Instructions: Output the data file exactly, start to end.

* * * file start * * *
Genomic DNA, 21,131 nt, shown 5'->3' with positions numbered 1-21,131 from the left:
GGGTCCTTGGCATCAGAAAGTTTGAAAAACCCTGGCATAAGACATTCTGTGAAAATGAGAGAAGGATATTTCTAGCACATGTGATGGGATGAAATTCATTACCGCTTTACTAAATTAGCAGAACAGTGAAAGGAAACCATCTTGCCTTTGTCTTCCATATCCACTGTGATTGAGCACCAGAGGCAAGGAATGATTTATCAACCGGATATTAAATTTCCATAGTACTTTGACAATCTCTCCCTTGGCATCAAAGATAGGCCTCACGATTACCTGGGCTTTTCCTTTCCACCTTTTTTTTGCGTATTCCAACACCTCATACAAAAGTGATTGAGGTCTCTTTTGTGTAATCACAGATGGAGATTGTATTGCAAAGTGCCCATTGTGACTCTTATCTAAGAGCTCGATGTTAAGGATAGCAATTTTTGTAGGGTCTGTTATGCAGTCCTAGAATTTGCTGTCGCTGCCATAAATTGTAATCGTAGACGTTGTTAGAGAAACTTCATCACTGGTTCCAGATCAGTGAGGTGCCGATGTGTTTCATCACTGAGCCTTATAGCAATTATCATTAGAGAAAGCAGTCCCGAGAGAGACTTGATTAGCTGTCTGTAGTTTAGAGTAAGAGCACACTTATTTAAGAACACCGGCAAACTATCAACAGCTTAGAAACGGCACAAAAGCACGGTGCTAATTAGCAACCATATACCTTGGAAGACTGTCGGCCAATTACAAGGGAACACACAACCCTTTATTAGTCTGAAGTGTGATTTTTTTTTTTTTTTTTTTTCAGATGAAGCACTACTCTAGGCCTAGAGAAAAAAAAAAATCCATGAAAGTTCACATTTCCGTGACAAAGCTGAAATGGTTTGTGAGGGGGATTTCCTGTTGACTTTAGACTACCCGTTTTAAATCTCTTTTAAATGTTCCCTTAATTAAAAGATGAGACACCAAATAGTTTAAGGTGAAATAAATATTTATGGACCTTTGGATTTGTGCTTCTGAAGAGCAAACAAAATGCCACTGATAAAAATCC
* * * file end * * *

Genomic DNA, 21,131 nt, shown 5'->3' with positions numbered 1-21,131 from the left:
GGGTCCTTGGCATCAGAAAGTTTGAAAAACCCTGGCATAAGACATTCTGTGAAAATGAGAGAAGGATATTTCTAGCACATGTGATGGGATGAAATTCATTACCGCTTTACTAAATTAGCAGAACAGTGAAAGGAAACCATCTTGCCTTTGTCTTCCATATCCACTGTGATTGAGCACCAGAGGCAAGGAATGATTTATCAACCGGATATTAAATTTCCATAGTACTTTGACAATCTCTCCCTTGGCATCAAAGATAGGCCTCACGATTACCTGGGCTTTTCCTTTCCACCTTTTTTTTGCGTATTCCAACACCTCATACAAAAGTGATTGAGGTCTCTTTTGTGTAATCACAGATGGAGATTGTATTGCAAAGTGCCCATTGTGACTCTTATCTAAGAGCTCGATGTTAAGGATAGCAATTTTTGTAGGGTCTGTTATGCAGTCCTAGAATTTGCTGTCGCTGCCATAAATTGTAATCGTAGACGTTGTTAGAGAAACTTCATCACTGGTTCCAGATCAGTGAGGTGCCGATGTGTTTCATCACTGAGCCTTATAGCAATTATCATTAGAGAAAGCAGTCCCGAGAGAGACTTGATTAGCTGTCTGTAGTTTAGAGTAAGAGCACACTTATTTAAGAACACCGGCAAACTATCAACAGCTTAGAAACGGCACAAAAGCACGGTGCTAATTAGCAACCATATACCTTGGAAGACTGTCGGCCAATTACAAGGGAACACACAACCCTTTATTAGTCTGAAGTGTGATTTTTTTTTTTTTTTTTTTTCAGATGAAGCACTACTCTAGGCCTAGAGAAAAAAAAAAATCCATGAAAGTTCACATTTCCGTGACAAAGCTGAAATGGTTTGTGAGGGGGATTTCCTGTTGACTTTAGACTACCCGTTTTAAATCTCTTTTAAATGTTCCCTTAATTAAAAGATGAGACACCAAATAGTTTAAGGTGAAATAAATATTTATGGACCTTTGGATTTGTGCTTCTGAAGAGCAAACAAAATGCCACTGATAAAAATCC